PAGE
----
I like your new avatar Tim, evening to you too sir.


Thanks my good friend. That my youngest Daughter and me at a RAYS game just before her leaving off for College.....Wow its amazing how much one can miss your kids.
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If 92L developes faster than forcasted, how much will it change the forecasted path?
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Quoting Weather456:
Blessed rain has finally come...steady shower here all day.
i wish here was the same case, 90s all day with not 1 shower.
Future 94L?


Member Since: September 23, 2005 Posts: 14 Comments: 10873
Quoting aquak9:


How many Carolinas are there?


'fraid I'll have to plee a fifth on that one ; ) bud...
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Quoting presslord:


I have booze, Saltines, sardines, a Browning 12 guage automatic...and a water proof box of shells...bring it on...


How about some Canadian BAcon....LMAO
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Blessed rain has finally come...steady shower here all day.
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Quoting aquak9:


How many Carolinas are there?
LMAO, two.
Relix on the Sat Animation, 92L LOOKS like its trying to get its act together around 60W and 17n
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Quoting Relix:
About 92L... we don't even know where the center is! It could relocate at 17N for all we know and that would change the entire forecast!
there is no low level circulation, thus no center, so it is impossible for it to "relocate" as u meant, sorry if im being mean, bit blunt.

-CanesRule1
Quoting DaytonaBeachWatcher:

not just charleston, the whole CAROLINAS


How many Carolinas are there?
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Quoting TampaSpin:


Time to dig a hole and hunker down PRESS....LOL


I have booze, Saltines, sardines, a Browning 12 guage automatic...and a water proof box of shells...bring it on...
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Quoting stormsurge39:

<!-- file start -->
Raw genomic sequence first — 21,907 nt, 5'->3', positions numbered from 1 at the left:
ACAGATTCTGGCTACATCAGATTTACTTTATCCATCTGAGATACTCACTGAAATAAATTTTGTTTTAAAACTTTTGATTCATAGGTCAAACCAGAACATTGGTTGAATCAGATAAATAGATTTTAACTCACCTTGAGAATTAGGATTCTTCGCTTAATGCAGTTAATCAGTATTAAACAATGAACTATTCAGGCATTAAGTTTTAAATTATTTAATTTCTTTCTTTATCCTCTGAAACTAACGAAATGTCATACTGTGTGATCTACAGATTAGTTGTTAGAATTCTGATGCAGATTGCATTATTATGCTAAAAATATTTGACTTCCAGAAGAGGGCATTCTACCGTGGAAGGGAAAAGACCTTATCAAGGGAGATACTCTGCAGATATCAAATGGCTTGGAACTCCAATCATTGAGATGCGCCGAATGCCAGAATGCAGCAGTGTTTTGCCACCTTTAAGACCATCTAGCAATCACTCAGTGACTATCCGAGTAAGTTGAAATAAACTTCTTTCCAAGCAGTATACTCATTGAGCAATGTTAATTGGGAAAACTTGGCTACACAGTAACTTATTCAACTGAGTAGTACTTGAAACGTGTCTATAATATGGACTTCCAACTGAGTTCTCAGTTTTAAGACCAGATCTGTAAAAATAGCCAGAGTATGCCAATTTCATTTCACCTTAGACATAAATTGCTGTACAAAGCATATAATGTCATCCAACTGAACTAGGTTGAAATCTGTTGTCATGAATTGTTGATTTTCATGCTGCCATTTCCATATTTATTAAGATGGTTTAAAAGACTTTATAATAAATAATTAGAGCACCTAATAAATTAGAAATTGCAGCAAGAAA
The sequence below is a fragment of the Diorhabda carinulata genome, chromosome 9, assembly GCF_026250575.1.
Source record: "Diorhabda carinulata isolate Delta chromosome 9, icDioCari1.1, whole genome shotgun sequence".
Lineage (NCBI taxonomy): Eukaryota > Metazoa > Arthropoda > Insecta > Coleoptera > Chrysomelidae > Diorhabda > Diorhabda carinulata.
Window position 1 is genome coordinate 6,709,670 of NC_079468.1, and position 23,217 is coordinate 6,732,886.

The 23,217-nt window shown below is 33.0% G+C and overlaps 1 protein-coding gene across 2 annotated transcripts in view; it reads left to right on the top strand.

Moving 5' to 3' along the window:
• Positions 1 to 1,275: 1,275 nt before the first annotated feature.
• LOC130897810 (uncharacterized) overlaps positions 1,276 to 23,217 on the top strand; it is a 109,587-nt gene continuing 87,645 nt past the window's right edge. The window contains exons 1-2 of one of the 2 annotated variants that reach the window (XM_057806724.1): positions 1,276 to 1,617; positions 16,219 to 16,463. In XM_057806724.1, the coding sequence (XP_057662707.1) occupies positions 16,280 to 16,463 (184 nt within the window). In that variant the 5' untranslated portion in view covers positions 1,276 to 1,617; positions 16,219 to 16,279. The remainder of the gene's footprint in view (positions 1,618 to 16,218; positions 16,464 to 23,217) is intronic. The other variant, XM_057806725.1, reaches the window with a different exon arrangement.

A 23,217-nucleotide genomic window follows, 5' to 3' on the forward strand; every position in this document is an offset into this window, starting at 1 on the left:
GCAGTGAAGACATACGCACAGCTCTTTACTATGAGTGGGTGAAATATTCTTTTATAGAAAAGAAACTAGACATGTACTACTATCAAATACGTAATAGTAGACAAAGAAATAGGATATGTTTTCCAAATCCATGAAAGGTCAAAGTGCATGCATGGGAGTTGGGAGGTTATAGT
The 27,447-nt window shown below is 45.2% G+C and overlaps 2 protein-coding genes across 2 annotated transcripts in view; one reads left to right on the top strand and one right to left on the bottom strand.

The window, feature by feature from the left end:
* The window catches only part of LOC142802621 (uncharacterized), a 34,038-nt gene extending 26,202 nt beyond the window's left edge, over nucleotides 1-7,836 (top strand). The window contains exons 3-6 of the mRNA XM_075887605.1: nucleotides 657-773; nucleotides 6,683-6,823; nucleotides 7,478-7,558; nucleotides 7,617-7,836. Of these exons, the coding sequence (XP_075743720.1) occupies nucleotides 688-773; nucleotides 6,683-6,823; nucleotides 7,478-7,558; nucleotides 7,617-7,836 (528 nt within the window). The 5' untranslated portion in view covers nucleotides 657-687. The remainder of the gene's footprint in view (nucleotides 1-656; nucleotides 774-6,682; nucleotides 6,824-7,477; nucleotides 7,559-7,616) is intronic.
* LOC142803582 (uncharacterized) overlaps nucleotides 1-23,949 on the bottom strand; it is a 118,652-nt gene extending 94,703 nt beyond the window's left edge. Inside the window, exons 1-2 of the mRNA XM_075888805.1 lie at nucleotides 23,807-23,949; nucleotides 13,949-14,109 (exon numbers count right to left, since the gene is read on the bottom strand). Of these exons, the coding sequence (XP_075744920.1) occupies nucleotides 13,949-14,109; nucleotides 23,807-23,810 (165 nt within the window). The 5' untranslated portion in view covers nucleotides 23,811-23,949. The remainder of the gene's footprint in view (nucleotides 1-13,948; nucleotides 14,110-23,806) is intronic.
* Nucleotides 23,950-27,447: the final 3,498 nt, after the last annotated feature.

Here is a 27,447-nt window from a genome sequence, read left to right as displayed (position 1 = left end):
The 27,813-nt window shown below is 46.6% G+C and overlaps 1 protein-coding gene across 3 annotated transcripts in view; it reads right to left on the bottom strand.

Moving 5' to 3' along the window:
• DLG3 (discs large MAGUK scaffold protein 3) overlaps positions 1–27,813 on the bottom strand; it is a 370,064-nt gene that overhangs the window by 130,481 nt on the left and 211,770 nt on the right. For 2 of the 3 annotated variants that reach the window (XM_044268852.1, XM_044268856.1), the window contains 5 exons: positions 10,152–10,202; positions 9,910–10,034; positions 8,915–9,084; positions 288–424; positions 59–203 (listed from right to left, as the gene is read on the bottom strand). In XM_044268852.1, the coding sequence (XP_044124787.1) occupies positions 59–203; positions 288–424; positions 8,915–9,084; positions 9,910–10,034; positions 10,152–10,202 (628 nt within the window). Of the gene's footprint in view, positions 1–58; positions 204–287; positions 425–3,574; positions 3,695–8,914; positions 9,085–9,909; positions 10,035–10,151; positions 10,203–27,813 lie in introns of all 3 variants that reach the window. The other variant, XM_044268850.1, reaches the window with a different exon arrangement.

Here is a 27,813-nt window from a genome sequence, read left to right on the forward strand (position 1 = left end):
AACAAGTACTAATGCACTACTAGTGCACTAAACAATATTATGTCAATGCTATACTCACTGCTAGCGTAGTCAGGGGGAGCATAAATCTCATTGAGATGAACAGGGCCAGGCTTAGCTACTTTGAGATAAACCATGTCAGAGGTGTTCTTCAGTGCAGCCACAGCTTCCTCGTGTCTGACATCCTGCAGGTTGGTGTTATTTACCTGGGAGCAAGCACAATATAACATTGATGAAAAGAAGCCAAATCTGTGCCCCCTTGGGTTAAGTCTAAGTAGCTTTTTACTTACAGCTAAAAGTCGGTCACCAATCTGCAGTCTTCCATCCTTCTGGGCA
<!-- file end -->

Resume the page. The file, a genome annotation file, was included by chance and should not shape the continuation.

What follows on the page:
Does it look like 92L is organizing more around the center of circulation?
first of all there is not center, but i know what u mean as in convection is getting stronger around the middle of the ball.
Think of the expenses Presslord can save on Diaster relief efforts.....All he has to do is walk out his backdoor.......LMAO.......just kidding Presslord....
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904. Relix
About 92L... we don't even know where the center is! It could relocate at 17N for all we know and that would change the entire forecast!
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I like your new avatar Tim, evening to you too sir.
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I guess NHC declared 93L because it looks pretty. It does not have a chance to become anything before going onshore....

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Don't think 93L will become of anything over the atlantic, imo, might become a hurricane over the EPAC according to SHIPS intensity model initialized at 2 PM.

-CanesRule1.
Quoting stormsurge39:
Does it look like 92L is organizing more around the center of circulation?


it seems you are correct
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Does it look like 92L is organizing more around the center of circulation?
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Jeff co-founded the Weather Underground in 1995 while working on his Ph.D. He flew with the NOAA Hurricane Hunters from 1986-1990.